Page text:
The Bugs class (the 2 and 3-year olds) found a second headless baby bird in the play yard on Friday. They buried it in short order. The first one was found by the Tracks (the 4 and 5-year olds) earlier in the week. After carrying it around for a bit and then losing it, it was rediscovered and was given a send off that would rival an Egyptian pharaoh's entombment. Except that at the last minute, one of the children took back the remnants of a pink bead necklace and the pink flower because, of course, you can't take it with you!
We have a bird graveyard on the playground. Things are rough for birds out there. We have a neighborhood hawk. Foxes, raccoons, squirrels, and cats are regular visitors once the children go home and things go to stillness in the yard. Who knows what got the heads of these birds? Could be any of those animals or maybe a Blue Jay had had enough. That it was a predator was certain, because the heads were gone. So that was the discussion. What did it? And should the pink beads go in the ground with it? The facts, just the facts, ma'am.
The next day, we found a dead rat on the way down to the forest. There was no question here what had happened, a car had rolled over it on the way in or out of the apartment building parking lot. Interestingly, the Leaves (the 3 and 4s) passed it without a second glance, "Dead rat on the left. Keep going, we have places to be." But the Tracks had only just visited the National Museum of Health and Medicine and it was plain to see the intestines (large and small) as well as the liver and stomach in a circle around it. It was pretty gruesome. But there it was and the children looked, and took it in, nodding. Even though I would have rather just kept walking like we did earlier when the Leaves saw and then ignored it. The Tracks stood there in a circle, nodding and looking at it too close for my comfort. "Yes, that's a thing." "That's what happened." "A car." Flat Rabbit, but in real life and with a rat instead of a rabbit.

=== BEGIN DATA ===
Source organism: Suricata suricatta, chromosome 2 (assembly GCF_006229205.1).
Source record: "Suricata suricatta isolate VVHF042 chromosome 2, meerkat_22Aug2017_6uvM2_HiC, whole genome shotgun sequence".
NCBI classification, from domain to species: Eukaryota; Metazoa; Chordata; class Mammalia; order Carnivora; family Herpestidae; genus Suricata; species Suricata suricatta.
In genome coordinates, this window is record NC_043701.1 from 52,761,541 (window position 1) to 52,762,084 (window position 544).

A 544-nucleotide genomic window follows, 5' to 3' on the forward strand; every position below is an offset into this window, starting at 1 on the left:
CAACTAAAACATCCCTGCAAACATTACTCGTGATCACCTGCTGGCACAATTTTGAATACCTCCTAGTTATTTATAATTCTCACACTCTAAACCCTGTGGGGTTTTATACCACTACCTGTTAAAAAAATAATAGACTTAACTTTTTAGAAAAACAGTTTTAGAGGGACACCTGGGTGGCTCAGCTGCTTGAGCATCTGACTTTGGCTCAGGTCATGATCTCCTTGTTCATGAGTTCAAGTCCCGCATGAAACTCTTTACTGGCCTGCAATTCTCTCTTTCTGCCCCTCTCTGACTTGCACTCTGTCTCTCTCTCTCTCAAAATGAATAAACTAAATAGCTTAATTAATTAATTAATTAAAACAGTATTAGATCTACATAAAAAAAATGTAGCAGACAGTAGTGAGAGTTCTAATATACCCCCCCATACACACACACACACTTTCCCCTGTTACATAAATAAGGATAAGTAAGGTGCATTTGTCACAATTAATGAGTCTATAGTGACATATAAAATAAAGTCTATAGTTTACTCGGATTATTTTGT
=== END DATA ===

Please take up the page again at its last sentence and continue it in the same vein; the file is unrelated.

Because developmentally, this is where young children are -- they sit easily with the facts, with the directness of things. A few weeks ago at the Rainbow Families Conference, one of the presenters talked about how the anticipation of dealing with a situation is often more distressing than just dealing with it. I think it is often that way with things that bring adults sorrow. It is hard for us to look directly at it because the sorrow we feel is hard to hold and to find ways to express it. Empathy is something that develops over time, through experience and modeling, sharing, and talking with children beginning in a place of where they are developmentally.
This means that over time, their responses will change, but for now, just the facts will do.